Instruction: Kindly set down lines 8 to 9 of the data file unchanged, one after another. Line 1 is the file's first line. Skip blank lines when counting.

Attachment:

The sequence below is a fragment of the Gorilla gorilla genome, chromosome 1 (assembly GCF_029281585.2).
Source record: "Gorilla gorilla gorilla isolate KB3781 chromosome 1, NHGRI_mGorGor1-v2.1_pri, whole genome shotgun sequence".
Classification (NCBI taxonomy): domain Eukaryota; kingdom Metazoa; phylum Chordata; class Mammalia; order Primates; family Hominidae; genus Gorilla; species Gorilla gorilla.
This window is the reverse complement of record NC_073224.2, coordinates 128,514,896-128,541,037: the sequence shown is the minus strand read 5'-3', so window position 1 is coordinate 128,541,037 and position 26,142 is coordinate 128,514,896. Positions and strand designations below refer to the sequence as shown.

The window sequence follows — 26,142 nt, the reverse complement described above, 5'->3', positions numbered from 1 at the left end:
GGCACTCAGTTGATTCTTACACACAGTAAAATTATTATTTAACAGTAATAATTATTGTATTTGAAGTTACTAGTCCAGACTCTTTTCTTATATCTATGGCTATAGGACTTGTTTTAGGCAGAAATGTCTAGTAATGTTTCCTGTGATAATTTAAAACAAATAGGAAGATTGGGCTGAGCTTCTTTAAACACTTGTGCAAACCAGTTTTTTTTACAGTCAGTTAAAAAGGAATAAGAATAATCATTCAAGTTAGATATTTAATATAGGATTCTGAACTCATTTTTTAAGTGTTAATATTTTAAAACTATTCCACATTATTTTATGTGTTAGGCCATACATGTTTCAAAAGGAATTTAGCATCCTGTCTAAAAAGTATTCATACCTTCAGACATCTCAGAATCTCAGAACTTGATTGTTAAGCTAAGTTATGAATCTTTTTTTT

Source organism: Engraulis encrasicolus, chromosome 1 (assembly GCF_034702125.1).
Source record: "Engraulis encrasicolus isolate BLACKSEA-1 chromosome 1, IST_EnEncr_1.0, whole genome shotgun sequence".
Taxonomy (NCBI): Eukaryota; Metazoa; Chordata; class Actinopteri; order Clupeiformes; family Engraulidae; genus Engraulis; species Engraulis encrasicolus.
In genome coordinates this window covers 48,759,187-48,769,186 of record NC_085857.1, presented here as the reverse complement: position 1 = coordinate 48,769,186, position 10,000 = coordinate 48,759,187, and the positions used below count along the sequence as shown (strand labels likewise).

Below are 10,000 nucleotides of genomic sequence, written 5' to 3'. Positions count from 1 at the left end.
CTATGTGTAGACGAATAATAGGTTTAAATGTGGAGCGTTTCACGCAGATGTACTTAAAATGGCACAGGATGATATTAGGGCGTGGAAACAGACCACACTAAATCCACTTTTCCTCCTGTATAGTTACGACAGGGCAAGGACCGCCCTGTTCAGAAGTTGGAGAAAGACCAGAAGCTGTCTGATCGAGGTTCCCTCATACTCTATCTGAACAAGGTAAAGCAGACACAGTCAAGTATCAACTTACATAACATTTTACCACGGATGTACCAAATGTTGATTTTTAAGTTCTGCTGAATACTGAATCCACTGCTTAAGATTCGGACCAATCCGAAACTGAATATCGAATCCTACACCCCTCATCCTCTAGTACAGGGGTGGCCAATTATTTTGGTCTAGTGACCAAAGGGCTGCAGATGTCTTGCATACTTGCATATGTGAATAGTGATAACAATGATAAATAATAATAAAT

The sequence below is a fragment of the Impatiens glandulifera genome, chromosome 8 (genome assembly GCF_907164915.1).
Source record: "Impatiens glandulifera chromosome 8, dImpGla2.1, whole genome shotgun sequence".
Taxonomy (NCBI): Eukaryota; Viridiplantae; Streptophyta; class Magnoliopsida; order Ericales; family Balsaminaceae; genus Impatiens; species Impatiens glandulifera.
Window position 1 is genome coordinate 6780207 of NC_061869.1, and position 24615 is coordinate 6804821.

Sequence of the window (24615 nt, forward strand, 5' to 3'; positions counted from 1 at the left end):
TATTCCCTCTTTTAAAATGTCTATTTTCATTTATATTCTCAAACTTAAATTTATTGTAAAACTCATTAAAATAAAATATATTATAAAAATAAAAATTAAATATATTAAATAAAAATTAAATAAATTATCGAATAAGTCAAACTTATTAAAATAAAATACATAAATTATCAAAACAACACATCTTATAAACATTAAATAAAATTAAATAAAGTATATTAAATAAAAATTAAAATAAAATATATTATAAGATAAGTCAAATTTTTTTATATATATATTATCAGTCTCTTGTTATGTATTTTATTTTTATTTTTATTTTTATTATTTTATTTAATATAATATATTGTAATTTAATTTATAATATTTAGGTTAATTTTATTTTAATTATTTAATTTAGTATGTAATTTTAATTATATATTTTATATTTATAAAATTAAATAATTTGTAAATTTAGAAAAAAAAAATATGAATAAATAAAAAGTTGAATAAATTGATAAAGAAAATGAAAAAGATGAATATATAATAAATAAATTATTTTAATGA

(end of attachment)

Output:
Source record: "Engraulis encrasicolus isolate BLACKSEA-1 chromosome 1, IST_EnEncr_1.0, whole genome shotgun sequence".
Taxonomy (NCBI): Eukaryota; Metazoa; Chordata; class Actinopteri; order Clupeiformes; family Engraulidae; genus Engraulis; species Engraulis encrasicolus.